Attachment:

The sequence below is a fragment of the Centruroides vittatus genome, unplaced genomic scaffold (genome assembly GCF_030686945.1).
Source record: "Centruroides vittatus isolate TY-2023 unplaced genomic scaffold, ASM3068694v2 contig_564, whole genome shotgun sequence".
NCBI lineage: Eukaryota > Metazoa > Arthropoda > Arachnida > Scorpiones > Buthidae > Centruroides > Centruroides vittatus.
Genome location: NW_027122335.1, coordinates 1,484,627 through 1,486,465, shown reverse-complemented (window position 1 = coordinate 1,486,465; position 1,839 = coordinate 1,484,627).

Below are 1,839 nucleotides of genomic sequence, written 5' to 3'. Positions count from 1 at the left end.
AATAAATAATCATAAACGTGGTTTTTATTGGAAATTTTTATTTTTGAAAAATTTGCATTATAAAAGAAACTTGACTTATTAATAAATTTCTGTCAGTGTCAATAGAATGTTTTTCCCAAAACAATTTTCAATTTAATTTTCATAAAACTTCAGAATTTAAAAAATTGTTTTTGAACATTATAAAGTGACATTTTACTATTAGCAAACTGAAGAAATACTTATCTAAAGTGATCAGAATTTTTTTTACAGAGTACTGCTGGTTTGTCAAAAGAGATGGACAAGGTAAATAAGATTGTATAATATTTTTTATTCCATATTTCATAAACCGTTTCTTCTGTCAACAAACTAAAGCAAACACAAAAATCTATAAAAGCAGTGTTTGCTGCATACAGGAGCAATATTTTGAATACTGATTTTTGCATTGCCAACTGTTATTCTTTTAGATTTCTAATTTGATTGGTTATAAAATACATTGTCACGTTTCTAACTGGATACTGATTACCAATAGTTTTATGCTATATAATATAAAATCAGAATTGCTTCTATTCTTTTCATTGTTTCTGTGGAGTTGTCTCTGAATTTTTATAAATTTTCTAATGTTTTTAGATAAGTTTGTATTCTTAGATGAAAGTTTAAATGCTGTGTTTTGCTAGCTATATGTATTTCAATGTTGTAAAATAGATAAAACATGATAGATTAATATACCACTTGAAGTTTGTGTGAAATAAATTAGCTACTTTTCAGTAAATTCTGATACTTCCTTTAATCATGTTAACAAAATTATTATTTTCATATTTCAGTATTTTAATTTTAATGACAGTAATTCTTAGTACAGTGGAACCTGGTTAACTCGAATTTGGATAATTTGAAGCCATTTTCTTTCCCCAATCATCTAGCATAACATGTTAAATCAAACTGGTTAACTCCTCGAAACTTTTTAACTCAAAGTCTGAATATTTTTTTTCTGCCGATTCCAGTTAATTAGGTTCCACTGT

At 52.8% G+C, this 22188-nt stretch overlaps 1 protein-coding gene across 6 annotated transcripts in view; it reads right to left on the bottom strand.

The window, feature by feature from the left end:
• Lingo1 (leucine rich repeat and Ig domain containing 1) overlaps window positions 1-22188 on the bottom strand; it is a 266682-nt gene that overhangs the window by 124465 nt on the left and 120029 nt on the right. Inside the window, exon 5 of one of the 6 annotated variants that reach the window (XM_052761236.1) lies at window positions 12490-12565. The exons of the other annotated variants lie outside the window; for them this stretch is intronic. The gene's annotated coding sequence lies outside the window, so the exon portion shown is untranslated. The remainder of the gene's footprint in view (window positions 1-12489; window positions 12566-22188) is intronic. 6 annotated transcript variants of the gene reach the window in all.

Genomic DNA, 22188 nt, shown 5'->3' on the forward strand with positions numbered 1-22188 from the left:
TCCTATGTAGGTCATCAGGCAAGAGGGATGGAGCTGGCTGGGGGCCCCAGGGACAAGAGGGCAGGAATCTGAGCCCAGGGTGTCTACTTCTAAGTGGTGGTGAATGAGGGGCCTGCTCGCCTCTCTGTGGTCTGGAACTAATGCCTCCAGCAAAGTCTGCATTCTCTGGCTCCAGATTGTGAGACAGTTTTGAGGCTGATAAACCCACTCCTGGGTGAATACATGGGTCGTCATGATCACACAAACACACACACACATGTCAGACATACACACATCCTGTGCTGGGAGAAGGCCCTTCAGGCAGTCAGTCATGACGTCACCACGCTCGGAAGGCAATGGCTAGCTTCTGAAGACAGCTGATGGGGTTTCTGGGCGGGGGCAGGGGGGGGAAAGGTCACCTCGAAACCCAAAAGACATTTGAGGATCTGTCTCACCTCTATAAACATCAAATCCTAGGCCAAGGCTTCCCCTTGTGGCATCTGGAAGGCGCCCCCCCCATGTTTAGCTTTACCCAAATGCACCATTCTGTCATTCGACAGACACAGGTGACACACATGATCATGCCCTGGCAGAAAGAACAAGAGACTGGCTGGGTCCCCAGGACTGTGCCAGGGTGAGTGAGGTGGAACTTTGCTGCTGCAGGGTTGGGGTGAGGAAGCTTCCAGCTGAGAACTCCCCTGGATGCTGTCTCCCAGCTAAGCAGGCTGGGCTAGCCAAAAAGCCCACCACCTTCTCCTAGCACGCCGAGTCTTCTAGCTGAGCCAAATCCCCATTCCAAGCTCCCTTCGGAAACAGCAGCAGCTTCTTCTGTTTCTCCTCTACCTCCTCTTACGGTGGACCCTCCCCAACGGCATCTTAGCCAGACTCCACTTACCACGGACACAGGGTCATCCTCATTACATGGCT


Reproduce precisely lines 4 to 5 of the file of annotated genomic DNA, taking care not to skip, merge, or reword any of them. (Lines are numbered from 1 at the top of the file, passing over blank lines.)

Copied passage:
Genome location: NW_027122335.1, coordinates 1,484,627 through 1,486,465, shown reverse-complemented (window position 1 = coordinate 1,486,465; position 1,839 = coordinate 1,484,627).

Below are 1,839 nucleotides of genomic sequence, written 5' to 3'. Positions count from 1 at the left end.